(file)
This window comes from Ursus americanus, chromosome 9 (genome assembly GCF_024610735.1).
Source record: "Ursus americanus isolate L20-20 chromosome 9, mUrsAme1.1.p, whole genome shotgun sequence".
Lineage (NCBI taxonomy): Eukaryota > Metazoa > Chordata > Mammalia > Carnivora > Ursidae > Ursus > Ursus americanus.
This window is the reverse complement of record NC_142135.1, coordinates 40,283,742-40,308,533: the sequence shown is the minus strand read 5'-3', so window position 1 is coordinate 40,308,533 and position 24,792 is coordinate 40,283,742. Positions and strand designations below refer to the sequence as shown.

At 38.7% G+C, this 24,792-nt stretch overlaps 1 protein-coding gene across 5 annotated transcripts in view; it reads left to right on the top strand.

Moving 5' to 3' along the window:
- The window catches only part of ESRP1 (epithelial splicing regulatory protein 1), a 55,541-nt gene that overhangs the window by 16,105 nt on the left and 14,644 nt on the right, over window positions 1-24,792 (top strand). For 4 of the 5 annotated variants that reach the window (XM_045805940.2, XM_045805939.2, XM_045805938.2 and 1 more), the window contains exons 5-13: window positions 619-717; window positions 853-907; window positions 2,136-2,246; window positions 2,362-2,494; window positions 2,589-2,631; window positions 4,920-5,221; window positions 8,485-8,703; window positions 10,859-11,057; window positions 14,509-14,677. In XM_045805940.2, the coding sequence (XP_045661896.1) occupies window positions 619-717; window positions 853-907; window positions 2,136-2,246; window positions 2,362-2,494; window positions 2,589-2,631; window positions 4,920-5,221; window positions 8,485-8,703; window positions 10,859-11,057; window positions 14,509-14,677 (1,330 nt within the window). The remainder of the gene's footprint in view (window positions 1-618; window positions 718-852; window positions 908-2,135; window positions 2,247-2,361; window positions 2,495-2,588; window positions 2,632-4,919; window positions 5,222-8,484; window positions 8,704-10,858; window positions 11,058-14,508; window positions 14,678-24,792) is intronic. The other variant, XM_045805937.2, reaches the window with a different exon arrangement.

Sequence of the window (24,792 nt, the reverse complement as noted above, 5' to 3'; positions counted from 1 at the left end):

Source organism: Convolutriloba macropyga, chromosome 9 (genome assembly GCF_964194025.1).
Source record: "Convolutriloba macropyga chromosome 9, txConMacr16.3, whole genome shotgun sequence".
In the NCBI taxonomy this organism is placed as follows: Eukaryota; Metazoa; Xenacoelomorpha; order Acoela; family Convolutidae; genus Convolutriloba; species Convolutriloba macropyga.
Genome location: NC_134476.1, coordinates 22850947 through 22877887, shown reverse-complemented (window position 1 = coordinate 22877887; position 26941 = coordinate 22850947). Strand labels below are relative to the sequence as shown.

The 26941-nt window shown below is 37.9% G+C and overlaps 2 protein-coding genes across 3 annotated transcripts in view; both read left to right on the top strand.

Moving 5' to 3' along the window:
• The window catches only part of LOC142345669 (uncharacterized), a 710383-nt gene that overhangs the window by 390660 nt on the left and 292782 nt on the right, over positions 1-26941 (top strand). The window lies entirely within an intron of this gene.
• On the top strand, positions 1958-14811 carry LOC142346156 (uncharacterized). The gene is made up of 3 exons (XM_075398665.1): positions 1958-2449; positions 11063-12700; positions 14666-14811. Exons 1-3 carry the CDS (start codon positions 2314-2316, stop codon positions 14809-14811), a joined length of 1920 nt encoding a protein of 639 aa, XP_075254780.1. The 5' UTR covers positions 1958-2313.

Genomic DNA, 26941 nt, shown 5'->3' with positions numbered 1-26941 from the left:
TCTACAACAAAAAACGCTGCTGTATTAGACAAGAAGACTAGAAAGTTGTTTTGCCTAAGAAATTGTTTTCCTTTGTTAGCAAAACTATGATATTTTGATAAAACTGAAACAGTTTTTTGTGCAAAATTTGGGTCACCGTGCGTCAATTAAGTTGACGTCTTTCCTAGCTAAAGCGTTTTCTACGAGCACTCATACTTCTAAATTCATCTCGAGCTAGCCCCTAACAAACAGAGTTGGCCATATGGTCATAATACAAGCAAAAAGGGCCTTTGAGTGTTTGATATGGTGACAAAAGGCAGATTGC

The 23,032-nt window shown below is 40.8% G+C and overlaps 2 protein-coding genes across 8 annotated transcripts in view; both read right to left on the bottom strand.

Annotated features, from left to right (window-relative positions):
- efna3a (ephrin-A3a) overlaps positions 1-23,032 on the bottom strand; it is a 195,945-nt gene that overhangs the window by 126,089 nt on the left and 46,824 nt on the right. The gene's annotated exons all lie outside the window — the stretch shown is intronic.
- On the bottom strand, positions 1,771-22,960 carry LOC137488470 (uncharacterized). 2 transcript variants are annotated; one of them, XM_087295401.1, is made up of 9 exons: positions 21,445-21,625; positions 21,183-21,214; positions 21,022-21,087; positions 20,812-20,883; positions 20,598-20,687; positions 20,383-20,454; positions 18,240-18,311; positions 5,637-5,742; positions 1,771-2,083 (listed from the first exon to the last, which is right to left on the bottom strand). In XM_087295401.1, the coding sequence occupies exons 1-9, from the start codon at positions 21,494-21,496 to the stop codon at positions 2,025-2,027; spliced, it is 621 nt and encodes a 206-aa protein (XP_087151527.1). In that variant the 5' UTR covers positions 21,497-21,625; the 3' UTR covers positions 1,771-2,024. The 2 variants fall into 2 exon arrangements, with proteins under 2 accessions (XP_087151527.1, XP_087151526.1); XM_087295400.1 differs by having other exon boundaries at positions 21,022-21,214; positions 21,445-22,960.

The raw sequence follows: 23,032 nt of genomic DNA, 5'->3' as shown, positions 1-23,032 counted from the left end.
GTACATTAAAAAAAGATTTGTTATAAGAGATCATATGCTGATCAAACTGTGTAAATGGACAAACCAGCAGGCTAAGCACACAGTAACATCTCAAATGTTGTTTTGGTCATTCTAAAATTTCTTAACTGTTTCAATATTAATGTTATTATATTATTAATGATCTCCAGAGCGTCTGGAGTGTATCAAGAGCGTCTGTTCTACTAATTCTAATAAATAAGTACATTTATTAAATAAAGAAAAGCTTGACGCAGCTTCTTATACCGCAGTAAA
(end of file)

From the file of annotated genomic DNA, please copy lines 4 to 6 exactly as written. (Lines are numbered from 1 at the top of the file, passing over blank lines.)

This window is the reverse complement of record NC_142135.1, coordinates 40,283,742-40,308,533: the sequence shown is the minus strand read 5'-3', so window position 1 is coordinate 40,308,533 and position 24,792 is coordinate 40,283,742. Positions and strand designations below refer to the sequence as shown.

At 38.7% G+C, this 24,792-nt stretch overlaps 1 protein-coding gene across 5 annotated transcripts in view; it reads left to right on the top strand.

Moving 5' to 3' along the window: